- Design: Include variations for both cross dissolve and sliding in of new views. (A cross dissolve doesn’t make use of any motion).
- Development: Determine if the user has enabled “Reduce Motion” by checking the state of
UIAccessibilityIsReduceMotionEnabled(). Update the UI accordingly.
- Development: Determine if the user has adjusted the “Reduce Motion” setting whilst using the app by listening for a notification from
UIAccessibilityReduceMotionStatusDidChange. Update the UI accordingly.
The screen recording below shows the “city list” view in the iOS weather app. Each city listed (Nottingham, Dublin, Palma, Belfast, Mormugao and Barcelona) shows the current time and temperature in the foreground text. Each city has an animated background of the sky to visually to represent the current weather there.
For example, Nottingham has some thick, fast moving clouds against a dull grey sky, Mormugao shows a clear night sky with shooting stars, whilst Barcelona shows slow moving white clouds in a clear bright blue sky.
- This type of multi-speed movement may trigger nausea or motion sickness for some.
- Through thoughtful, inclusive design, a user can opt out of this experience by enabling the “Reduce Motion” setting.
- You can test this yourself by going to Settings > General > Accessibility > Reduce Motion.
Reading light ultra-thin fonts on small screens can be challenging for lots of people, especially those with visual impairments, but even those who do not consider themselves to have a visual impairment.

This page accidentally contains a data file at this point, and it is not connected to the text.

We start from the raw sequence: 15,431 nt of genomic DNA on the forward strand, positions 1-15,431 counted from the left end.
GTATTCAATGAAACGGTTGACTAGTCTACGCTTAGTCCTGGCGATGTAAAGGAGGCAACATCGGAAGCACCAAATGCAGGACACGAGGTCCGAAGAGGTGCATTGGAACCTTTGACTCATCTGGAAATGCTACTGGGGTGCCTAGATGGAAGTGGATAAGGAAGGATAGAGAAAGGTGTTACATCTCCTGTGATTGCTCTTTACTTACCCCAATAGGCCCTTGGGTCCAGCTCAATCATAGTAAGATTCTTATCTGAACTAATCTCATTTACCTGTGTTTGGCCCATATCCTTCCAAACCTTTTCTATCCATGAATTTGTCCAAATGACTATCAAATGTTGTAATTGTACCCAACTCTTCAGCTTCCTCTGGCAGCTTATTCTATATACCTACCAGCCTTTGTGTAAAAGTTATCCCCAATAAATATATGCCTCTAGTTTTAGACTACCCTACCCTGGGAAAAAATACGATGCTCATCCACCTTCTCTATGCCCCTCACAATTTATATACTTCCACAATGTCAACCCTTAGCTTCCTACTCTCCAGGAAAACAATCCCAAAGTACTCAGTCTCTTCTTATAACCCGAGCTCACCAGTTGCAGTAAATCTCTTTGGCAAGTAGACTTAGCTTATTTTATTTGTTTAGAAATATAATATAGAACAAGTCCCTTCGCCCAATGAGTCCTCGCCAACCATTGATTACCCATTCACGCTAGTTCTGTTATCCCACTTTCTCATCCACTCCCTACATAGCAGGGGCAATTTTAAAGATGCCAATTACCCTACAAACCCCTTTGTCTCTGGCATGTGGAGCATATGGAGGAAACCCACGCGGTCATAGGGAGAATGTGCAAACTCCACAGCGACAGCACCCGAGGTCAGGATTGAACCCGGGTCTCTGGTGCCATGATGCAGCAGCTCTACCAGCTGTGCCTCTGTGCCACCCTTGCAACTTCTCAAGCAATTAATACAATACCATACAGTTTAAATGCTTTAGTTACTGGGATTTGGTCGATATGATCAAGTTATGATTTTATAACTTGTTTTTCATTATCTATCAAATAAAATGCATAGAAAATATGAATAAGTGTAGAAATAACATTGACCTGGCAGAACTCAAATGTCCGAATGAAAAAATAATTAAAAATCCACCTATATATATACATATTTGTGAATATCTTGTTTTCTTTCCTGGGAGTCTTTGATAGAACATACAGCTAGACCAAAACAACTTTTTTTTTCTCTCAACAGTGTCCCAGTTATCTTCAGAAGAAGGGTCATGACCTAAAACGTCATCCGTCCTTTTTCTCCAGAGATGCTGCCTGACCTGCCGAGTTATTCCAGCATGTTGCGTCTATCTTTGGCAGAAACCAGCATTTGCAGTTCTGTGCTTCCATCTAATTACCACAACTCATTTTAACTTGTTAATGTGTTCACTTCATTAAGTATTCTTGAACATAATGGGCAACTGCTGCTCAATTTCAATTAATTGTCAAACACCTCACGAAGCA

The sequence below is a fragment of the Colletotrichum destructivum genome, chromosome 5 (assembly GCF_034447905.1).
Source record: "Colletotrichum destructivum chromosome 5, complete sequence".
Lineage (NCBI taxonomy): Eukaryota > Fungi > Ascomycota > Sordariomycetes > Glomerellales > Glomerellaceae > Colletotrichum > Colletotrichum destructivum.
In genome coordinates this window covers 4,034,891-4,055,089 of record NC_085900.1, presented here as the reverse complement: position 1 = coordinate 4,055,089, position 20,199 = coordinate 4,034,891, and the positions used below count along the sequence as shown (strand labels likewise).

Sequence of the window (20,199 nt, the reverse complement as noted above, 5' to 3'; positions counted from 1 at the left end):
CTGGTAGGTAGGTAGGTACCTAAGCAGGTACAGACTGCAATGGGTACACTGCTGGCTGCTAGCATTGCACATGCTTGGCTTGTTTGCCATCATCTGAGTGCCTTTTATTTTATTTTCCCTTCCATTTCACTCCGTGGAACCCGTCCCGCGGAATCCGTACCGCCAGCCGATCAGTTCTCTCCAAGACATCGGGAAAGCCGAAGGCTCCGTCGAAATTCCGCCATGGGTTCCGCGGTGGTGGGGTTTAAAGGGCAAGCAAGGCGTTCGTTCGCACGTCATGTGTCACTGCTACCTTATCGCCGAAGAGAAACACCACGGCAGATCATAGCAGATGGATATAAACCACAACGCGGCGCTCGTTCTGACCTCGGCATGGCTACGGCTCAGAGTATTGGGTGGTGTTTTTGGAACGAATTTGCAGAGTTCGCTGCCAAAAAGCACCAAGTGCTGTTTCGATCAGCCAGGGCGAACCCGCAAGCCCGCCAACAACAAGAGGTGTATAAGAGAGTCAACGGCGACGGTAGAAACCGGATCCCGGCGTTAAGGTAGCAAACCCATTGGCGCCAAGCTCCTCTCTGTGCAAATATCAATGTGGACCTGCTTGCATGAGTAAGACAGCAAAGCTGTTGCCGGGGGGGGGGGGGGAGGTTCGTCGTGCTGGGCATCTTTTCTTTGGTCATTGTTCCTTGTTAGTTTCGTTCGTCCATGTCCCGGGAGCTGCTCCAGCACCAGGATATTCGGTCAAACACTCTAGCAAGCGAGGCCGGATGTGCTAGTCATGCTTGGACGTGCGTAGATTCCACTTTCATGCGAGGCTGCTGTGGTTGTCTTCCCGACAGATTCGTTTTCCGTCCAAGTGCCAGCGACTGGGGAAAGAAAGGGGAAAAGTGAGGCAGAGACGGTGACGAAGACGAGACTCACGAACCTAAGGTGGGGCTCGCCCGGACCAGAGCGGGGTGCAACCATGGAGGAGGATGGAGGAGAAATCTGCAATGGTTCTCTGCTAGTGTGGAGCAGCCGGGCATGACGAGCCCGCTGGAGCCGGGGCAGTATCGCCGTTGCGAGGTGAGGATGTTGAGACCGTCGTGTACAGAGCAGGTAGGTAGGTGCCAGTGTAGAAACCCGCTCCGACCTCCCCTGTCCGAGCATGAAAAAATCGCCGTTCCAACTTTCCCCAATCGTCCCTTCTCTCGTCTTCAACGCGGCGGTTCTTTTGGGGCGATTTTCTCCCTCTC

Adding a requirement to allow a user control to switch to a bold or semi-bold font could look like this:
- Design: Include designs for standard ultra-thin font and a bold font variant.
- Development: Determine if the user has enabled “Bold Text” by checking the state of the
UIAccessibilityIsBoldTextEnabled()boolean. Update the UI accordingly.
The iOS weather app provides a good example of accommodating the users preference for bold text.
- Through thoughtful design, a user can opt to increase the legibility of the on-screen text by enabling the “Bold Text” setting.
- You can test this yourself by going to Settings > General > Accessibility > Bold Text.
In addition to testing on an actual device, ‘Reduce Transparency’ and ‘Reduce Motion’ can be also tested using the new Accessibility Inspector in Xcode – see WWDC 2016 – Auditing Your Apps for Accessibility.
At the time of writing, both ‘Bold text’ and ‘Darken Colors’ need to be tested on an actual device.
When we design with inclusion in mind we must start with good defaults - choosing appropriate colours, fonts and animation effects.
Display accommodations can enhance the user experience for a range of users with permanent, temporary, or situational accessibility challenges.
Standard UIKit framework views and controls come with display accommodations included for free.
If implementing custom views and controls (when it is applicable to do so) adding display accommodations and font adjustments need to included as part of our requirements.
Display accommodations should not be used to fix a defective design. We should use them to enhance an already good user experience by giving control to users, allowing them to interact with content in their preferred way.
This article was originally published on the The Paciello Group Developer Blog in April 2018.